AC/DC Found To Have A Calming Effect On Great White Sharks
June 2, 2011
Eyre Peninsula’s Matt Waller has added another tip to the ‘don’t get eaten’ handbook with his discovery that Great White’s are much less aggressive when listening to ACDC – particularly ‘You Shook Me All Night Long’.
Daniel Fraser of ABC.net.au reports that a South Australian charter boat operator has made a fascinating discovery whilst conducting research into what kinds of music affect the behaviour of Great White Sharks.
Every sensible swimmer knows that avoiding a school of bait fish or immediately leaving the water if a cut started to bleed is ‘best practice’ when attempting to avoid a meeting with a shark.
But Eyre Peninsula’s Matt Waller has added another tip to the ‘don’t get eaten’ handbook with his discovery that Great White’s are much less aggressive when listening to ACDC – particularly ‘You Shook Me All Night Long’.
“I was talking to a guy who had been diving in Guadeloupe and there were some divers there who just been playing music in the water,” Waller said. “We got talking and they said yes there were some certain songs that worked and certain songs that didn’t in terms of an actual change in the behaviour of the sharks. I started going through my albums and ACDC was something that really hit the mark. Their behaviour was more investigative, more inquisitive and a lot less aggressive – they actually came past in a couple of occasions when we had the speaker in the water and rubbed their face along the speaker which was really bizarre.”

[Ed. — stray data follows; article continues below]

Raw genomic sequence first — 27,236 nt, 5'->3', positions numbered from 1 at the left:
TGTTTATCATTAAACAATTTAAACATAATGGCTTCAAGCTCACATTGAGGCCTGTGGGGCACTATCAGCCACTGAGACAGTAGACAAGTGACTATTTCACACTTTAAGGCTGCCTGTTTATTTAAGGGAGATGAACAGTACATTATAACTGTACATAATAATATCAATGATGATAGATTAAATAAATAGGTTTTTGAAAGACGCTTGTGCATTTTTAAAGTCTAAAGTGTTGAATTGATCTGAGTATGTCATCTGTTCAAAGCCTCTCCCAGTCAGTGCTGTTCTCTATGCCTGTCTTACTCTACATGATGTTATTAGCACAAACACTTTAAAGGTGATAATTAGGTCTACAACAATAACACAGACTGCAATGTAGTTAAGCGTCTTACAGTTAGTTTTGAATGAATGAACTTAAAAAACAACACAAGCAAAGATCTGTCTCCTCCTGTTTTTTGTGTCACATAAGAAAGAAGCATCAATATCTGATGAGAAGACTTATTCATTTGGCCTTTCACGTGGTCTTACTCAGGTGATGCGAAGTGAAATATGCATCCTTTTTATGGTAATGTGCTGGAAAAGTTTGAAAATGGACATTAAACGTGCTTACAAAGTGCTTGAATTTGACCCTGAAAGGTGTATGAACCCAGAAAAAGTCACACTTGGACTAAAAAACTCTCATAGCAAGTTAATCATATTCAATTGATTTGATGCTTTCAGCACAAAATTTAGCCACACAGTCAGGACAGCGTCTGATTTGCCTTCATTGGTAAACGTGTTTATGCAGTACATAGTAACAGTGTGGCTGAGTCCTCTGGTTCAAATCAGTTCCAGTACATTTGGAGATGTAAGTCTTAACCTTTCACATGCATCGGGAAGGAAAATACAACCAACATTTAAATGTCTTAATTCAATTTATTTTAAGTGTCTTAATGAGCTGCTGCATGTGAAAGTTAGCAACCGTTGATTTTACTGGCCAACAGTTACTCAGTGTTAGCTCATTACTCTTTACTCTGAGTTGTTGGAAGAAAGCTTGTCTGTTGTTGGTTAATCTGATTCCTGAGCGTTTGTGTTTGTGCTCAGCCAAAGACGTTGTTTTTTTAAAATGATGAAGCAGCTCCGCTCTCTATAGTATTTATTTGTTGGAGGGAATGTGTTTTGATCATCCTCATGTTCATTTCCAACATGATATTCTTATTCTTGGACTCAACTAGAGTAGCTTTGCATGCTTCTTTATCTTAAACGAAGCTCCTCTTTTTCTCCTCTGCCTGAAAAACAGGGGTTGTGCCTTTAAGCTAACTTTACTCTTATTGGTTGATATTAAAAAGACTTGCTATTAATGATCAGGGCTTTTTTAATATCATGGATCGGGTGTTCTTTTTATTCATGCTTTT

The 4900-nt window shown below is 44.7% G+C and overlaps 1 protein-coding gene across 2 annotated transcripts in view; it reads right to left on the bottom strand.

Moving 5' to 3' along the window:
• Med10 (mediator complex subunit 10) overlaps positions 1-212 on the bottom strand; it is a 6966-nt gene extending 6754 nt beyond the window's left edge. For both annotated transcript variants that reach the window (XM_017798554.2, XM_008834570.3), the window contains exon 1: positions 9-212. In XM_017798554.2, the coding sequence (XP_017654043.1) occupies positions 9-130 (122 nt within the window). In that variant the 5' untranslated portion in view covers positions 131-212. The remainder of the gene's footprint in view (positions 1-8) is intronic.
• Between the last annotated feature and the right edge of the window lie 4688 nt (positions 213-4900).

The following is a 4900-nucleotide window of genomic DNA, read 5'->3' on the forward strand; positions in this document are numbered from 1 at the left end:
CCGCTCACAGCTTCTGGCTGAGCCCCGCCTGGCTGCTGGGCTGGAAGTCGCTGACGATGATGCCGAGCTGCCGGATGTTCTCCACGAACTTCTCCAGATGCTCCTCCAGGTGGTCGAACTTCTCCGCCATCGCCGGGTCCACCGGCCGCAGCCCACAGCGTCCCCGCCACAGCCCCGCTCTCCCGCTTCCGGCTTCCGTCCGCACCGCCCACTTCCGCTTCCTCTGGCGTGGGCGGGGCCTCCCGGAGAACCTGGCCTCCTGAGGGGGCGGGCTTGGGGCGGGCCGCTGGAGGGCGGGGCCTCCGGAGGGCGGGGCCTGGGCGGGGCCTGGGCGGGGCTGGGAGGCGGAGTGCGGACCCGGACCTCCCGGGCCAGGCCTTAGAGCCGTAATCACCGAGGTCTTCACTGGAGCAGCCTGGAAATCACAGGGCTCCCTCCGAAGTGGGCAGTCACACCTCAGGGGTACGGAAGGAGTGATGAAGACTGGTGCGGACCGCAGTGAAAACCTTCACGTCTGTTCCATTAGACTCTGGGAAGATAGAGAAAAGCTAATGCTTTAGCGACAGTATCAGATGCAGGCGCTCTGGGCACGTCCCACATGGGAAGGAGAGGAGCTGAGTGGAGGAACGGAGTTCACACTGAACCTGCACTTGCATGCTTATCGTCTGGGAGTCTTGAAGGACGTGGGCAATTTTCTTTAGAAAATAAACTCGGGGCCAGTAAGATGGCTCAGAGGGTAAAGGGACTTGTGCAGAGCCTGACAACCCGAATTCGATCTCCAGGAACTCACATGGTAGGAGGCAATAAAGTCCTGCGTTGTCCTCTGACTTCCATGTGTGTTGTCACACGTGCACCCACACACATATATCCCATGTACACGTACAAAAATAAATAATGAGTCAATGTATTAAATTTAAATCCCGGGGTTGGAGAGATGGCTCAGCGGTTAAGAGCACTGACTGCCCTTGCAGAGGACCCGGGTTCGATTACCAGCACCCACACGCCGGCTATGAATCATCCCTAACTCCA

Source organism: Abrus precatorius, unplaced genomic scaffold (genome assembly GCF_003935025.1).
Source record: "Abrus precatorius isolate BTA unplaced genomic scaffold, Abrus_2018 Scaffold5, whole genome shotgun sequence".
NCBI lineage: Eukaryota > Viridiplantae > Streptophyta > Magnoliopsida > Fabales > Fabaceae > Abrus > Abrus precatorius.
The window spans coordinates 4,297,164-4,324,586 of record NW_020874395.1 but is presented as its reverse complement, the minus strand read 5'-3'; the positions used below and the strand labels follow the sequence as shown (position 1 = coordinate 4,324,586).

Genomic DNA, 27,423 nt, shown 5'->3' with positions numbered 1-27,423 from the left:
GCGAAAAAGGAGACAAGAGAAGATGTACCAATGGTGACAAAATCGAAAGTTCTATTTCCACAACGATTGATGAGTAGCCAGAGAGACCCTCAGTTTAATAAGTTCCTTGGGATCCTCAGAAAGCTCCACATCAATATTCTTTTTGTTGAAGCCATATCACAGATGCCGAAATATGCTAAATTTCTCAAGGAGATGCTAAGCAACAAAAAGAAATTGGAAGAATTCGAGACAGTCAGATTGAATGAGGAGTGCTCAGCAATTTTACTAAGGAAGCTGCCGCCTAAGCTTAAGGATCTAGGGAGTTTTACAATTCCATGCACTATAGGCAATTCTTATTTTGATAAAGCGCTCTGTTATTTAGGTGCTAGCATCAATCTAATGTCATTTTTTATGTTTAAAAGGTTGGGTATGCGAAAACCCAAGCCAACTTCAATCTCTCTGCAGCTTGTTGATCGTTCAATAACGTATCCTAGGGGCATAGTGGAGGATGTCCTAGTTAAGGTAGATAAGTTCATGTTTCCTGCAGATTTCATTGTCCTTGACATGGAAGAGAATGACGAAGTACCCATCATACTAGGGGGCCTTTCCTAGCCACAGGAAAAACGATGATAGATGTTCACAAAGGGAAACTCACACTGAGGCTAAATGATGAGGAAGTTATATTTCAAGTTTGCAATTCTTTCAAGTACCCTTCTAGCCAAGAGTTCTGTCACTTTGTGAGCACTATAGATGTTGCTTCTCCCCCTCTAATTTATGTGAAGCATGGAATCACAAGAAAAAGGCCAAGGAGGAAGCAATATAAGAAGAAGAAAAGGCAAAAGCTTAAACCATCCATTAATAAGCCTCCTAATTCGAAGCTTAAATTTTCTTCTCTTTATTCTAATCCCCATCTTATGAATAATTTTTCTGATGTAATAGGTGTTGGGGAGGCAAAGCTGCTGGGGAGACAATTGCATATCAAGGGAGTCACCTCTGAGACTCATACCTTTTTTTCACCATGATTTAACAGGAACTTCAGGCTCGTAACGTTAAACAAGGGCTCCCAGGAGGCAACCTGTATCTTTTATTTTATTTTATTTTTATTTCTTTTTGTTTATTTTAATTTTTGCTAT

Having already helped the nation’s underwater music-lovers stay one step ahead of the ocean’s most deadly hunter, Waller admitted the real find would be in discovering the Great White Sharks musical antithesis.
“Were looking at firstly identifying exactly what the frequencies are,” Waller said. “Sharks don’t have ears so it’s more about trying to establish what frequency and vibration in the water that appeals to the sharks. If we can establish what that is it puts us a step to understanding more about this animal. I have this thought that if there is something that attracts them there is obviously going to be something that they reject — maybe it would be Justin Bieber who knows.”
Gold Coast Great White Shark researcher Dr Jonathon Werry agreed that any research that gives us a greater understanding of sharks is worthwhile.
Working on a five-year shark tagging program off the Queensland Coast, Werry said it was likely that the music simply attracted the animals because it was something new.
“Sharks have really well developed senses,” Werry said. “Anything new is something that they will often investigate. What Matt has come across I have seen in other species of sharks particularly in remote areas where sharks maybe haven’t come into contact with people or boats before and just the slightest noise will actually bring them in to see what that new thing in the area is.”